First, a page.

LESSON: IT IS OK TO NOT BE OK!

When someone asks how you are doing, do you answer honesty? Do you say "good" or "fine" even if things aren't? Maybe you are dealing with a recent heartbreak, a loss of a family member or friend, stress at work, stress at home, or maybe you are just exhausted and close to burn out. My answer used to be "good," no matter what internal trauma I was dealing with. I was scared to open up and to talk about my problems, because I didn't want to burden anyone else with them.


Learning to love this postpartum belly again

Pretending we are ok when we aren't, is bullshit...


I recently ran into an old gym friend in a parking lot. Someone who I hadn't seen in a couple years. I first asked how he was and he updated me on all the amazing things that had been happening in his life since we last spoke. When he asked me how I had been, I didn't hesitate. I said things had been really hard lately. I had just come from my Grandmother's funeral that morning and my heart was hurting. I told him that the past year was a struggle for me, that I had unfortunately been going through a lot. I was happy to leave it at that, but he asked what had happened....so I told him. I said I had been dealing with a major heartbreak, that 6 people I knew had died, and that my Father had been arrested and charged with sexual assault. He was shocked, but he told me he was sorry, gave me a hug and we went on our separate ways.

In the past I would never have told the truth when someone asked me that question. I would never have admitted that I was not doing OK!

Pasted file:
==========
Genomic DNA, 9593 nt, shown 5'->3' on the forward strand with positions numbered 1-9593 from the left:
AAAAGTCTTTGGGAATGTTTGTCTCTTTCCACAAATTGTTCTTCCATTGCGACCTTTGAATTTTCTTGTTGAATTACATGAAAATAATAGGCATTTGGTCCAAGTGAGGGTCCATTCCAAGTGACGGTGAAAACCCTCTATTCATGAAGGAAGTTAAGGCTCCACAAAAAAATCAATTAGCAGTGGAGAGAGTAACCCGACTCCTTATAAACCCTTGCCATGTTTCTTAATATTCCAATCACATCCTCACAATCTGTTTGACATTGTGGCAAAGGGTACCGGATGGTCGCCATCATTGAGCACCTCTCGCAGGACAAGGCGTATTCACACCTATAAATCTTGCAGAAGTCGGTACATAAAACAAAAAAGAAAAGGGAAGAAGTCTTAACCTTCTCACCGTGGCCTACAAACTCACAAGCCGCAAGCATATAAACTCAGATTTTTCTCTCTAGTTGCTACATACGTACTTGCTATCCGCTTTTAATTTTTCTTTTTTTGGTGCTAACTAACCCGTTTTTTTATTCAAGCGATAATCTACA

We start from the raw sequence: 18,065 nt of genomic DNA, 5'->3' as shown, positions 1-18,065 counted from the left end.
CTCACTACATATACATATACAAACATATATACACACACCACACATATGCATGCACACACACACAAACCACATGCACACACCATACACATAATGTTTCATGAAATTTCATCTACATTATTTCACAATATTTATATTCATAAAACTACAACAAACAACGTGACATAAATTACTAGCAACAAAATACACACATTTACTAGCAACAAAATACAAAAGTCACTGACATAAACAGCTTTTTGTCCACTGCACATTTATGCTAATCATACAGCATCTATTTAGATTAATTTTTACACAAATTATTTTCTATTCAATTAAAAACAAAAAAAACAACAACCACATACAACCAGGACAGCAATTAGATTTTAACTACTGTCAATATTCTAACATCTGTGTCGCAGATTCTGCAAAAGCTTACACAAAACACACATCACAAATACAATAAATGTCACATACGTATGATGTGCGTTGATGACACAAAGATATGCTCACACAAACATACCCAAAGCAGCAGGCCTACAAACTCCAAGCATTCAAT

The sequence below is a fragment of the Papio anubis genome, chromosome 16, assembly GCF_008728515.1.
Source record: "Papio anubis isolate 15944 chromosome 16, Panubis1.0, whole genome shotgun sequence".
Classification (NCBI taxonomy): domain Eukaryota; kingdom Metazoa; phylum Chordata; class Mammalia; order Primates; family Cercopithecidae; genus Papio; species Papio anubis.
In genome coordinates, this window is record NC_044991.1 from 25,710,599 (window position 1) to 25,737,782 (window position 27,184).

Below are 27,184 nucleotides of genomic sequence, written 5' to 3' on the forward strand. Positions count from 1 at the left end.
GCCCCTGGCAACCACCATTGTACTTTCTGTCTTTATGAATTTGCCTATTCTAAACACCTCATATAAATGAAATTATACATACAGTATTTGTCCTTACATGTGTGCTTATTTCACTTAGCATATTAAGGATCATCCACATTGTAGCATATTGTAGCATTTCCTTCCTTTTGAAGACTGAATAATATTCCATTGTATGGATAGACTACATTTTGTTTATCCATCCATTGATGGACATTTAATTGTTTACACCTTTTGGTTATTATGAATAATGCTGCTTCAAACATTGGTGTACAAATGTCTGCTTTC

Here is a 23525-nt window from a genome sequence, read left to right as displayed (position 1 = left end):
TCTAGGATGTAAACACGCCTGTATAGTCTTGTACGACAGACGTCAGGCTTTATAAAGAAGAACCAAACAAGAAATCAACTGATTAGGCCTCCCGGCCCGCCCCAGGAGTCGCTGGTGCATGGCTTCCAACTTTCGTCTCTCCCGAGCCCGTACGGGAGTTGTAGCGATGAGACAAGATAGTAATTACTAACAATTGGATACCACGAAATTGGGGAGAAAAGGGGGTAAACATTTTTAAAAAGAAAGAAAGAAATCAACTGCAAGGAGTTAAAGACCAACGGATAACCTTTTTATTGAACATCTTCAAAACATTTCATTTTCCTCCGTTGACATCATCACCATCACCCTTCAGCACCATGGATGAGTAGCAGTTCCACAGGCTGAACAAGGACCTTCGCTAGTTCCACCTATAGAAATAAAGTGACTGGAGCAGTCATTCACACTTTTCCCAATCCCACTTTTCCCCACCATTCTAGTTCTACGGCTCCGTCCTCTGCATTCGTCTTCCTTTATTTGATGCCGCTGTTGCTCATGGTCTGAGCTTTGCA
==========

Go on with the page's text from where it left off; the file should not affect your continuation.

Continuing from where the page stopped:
At first I felt bad for maybe sharing too much. That I should not have burdened him with my own problems in a very casual parking lot exchange of hello's. But then I really thought about it. I was not burdening him, I was simply just being honest for a change. I was being honest with myself, I was accepting the current season of life that I was in, and I was brave enough to share it when he asked. When I reflected on this I realized this was actually a HUGE step for me!



Why do we hide our struggles?


There are so many reasons people may not feel comfortable sharing their own struggles with the world. In general it is because we are trying to avoid taking about what we are going through for fear it will make us feel worse. We are scared of something!


It could be:


  1. We are scared of being judged

  2. Fear of being vulnerable or appearing weak

  3. We are not yet ready to face the emotions we are feeling

  4. We are ashamed of what happened to us (I have fallen into this category in the past when I was cheated on. Being betrayed like that brought up a lot of feelings of inadequacy and shame)

  5. We don't feel worthy of help or don't want to burden someone else (I have fallen into this category many times)

  6. We don't want to take the time to explain our situation to someone, or don't feel listened to when we do anyway

  7. We feel helpless or lost

  8. We are embarrassed or even humiliated

  9. We feel like a failure (I felt this way when my marriage broke down)

  10. We feel stupid or silly (especially when someone has hurt us that we trusted)

  11. We feel disrespected, insulted or angry

  12. We don't know how to deal with these emotions so we do our best to avoid them!